As part of previewing the 2017-2018 Big Ten basketball season, The Big Ten Blog will preview each team in reverse order in which I predict they will finish. In the spirit of the school’s crippling athletic disappointment, Nebraska is up next at 13th.
2017 record (conference): 12-19(6-12)
At the beginning of the 2013-2014 school year, optimism was abound through the streets on Lincoln. The football team was fresh off a Big Ten Legends division title and the basketball team was moving into its $179 million dollar home, Pinnacle Bank Arean, just steps away from Memorial Stadium. Head coach Tim Miles was just about to enter his second year at the helm after navigating Colorado State to its first at-large bid into the NCAA tournament since 1990. Now, Nebrasketball is coming off of a 12 win season and the football team may be looking for their second coach since Bo Pelini was let go in 2014.
Going into the 2017-2018 season, restlessness has set into the minds of many Nebrasketball supporters. The Huskers have had five losing seasons in the last six. For those unfamiliar with Nebraska basketball prior to their addition to the Big Ten in 2011, Nebraska had not had such a stretch since going 15 straight years of below .500 basketball between 1950-1965.
This isn’t too say Tim Miles is completely on the hook for the struggles in recent years. In all honesty, he’s had some MISERABLE luck retaining talent. After averaging 16.6 points and making 87 three-pointers in 2015-2016, Andrew White transferred to Syracuse as a graduate. He only went on to average 18.5 points and 4.6 rebounds for the Orange and left a gaping hole in the front court that Miles had no time to fill. Now missing from last year’s team is forward Ed Morrow(transfer to Marquette), forward Michael Jacobson(transfer to Iowa State) and guard Jeriah Horne(transfer to Tulsa) – perhaps Miles’ biggest recruit to date. Tai Webster – 17ppg and 4 apg – has run out of eligibility but his departure pains nonetheless. Who’s left?
Junior point guard Glynn Watson Jr. becomes the de facto leader of the Huskers. Averaging 13ppg, Watson proved to be a lethal threat from three – shooting just about 40 percent on the year. At only 6-0 tall Watson will need help along the perimeter so that he can facilitate the offense more with Webster’s departure. Fun fact: Webster is the younger brother of former Illini standout Demitri McCamey. For Webster to succeed he’ll be relying on two sharpshooting freshman to step in Webster’s shooting guard role. Thomas Allen is a 6-1 freshman from Brewster Academy in North Carolina where he hit 11 three-pointers in one game while fellow freshman and Bolingbrook native Nana Akenton hit 46 percent of his three-pointers his senior year.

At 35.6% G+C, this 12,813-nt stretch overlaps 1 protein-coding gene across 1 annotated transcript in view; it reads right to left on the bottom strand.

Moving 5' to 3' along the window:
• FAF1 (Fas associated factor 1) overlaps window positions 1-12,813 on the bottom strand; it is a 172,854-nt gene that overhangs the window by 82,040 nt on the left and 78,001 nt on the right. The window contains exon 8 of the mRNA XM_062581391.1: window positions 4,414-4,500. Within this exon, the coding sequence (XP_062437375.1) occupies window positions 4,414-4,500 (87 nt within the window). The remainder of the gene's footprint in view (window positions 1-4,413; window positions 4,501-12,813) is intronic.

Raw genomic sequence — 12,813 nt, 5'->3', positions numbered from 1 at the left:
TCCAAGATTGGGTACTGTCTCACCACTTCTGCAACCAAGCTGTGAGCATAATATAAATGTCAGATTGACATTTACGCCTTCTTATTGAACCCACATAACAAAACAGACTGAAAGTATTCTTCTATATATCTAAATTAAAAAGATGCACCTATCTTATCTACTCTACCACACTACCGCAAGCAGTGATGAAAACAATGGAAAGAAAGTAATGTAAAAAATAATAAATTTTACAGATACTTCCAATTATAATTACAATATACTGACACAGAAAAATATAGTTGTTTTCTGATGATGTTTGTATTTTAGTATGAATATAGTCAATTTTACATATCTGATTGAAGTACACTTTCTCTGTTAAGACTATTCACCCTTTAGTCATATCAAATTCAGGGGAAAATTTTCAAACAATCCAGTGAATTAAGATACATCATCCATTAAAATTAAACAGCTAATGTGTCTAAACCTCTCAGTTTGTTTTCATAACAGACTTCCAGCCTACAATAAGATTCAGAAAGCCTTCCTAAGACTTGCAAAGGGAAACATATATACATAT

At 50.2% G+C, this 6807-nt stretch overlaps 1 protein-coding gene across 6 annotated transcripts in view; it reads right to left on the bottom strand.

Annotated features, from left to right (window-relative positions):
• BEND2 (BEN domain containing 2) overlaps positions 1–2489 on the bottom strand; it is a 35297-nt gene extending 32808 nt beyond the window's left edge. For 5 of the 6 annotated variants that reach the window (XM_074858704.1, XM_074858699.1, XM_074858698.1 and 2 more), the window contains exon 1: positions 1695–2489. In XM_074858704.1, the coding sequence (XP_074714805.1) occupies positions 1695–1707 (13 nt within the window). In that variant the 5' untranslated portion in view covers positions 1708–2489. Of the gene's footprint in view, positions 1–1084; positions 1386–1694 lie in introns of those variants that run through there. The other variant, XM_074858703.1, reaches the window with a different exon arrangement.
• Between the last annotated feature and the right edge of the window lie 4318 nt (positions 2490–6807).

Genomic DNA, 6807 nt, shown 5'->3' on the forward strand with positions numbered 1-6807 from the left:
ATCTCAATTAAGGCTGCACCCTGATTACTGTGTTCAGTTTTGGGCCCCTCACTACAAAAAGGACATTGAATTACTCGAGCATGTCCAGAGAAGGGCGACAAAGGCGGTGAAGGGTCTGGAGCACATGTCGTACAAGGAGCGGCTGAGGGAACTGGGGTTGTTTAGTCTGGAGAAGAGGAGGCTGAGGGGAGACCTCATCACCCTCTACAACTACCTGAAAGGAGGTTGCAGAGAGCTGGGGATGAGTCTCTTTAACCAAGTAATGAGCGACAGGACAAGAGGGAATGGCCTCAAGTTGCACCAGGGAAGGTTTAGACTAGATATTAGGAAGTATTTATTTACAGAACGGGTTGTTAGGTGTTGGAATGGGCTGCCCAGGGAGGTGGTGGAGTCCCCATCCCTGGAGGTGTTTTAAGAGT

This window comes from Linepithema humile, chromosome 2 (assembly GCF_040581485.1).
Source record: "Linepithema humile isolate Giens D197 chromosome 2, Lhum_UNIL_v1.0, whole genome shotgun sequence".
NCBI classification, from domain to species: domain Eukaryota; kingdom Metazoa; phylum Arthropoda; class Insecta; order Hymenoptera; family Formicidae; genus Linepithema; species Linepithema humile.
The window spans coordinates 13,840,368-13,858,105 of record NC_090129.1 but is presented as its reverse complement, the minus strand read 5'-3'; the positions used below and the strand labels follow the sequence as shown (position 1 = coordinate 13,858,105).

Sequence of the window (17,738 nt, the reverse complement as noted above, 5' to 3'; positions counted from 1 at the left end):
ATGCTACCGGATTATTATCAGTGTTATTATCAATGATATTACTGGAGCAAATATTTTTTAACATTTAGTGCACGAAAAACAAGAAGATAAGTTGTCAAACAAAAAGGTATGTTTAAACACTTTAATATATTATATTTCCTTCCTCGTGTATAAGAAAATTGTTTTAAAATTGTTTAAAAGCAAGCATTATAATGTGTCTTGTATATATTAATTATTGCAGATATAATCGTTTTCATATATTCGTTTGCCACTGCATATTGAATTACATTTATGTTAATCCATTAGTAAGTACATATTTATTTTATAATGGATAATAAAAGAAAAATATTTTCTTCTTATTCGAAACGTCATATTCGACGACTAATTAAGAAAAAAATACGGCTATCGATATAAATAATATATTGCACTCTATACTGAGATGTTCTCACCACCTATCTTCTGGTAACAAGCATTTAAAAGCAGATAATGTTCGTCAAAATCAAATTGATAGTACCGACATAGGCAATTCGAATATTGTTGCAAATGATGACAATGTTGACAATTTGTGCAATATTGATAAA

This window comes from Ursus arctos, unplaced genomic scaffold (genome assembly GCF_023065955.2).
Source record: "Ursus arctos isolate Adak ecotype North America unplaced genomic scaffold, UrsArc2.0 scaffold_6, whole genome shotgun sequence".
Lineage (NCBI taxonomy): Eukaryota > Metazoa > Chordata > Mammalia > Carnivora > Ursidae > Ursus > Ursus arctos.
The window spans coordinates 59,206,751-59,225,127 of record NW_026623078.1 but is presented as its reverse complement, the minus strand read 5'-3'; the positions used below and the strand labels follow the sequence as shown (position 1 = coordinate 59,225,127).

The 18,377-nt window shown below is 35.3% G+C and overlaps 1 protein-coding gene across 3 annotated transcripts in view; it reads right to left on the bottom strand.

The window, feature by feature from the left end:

The only other returning starter from a year ago is senior small forward Evan Taylor. He’s not a scorer (5.2ppg) sooooo any value he provides NEEDS to be on defense as he’s not a reliable ball-handler (1:1 assist:turnover ratio). He’s described as a “glue guy” which translates to “he’s a senior and he’s hung around long enough even though he’s probably bad”.
Miami transfer James Palmer Jr. will also make a run at the shooting guard spot if the young guys do not develop quickly enough. Palmer was a top 150 recruit in 2014 but only managed to average 3.5ppg before leaving South Beach.
In case none of the guards mentioned pique your interest, Iceland native Thorir Thorbjarnsarson enters as a freshman. I spent five minutes on the prior sentence.
The frontcourt will be anchored by a two other imports of varying successes. Much to the pleasure of Miles and Husker fans alike, Georgetown transfer Isaac Copeland’s waiver to not sit out half the season was approved. Copeland was a consensus top-50 recruit coming out of high school in 2014 but flaked out after a disappointing start to his sophomore campaign last year that saw his production drop nearly six points. Additionally, Winthrops all-time leading shot blocker, Duby Okeke, will be a defensive specialist with a 7-4 wingspan.
The depth at forward allows Tim Miles to mess with different lineups especially early on in the season as he works in the new influx of players. Sophomore Isaiah Roby has added some 40 pounds of muscle since stepping on campus – he should backup Copeland. Sophomore center Jordy Tshimanga sits at 6-11 and if he can manage to stay on the court, he will be relied on as a team-leading rebounder. 6-8 junior Jack McVeigh will help to stretch the floor as 139 of his 196 shots last year came from three.
Overall, Nebraska had very similar problems in 2016-2017 that bottom-feeding Rutgers had last year: They couldn’t shoot from three (13th in conference) and they couldn’t score very well in general (69.9 ppg ;). Miles may get some slack this year as boosters may want to see how new recruits and transfer shake out – Palmer and Copeland both have two years left of eligibility. Nebraska may have the highest ceiling out of the bottom third of the Big Ten. If the youth at shooting guard translates to the college game and Copeland is a top-50 player in his class, it isn’t without the realm of possibility that they can play into Friday when the Big Ten Tournament comes around.
In reality, the reliance on new pieces is too much to project the Huskers any higher. Miles defenders take solace. Boosters will be cutting too large of checks for Mike Riley’s flogging that Miles may have more leeway in the loss column this year.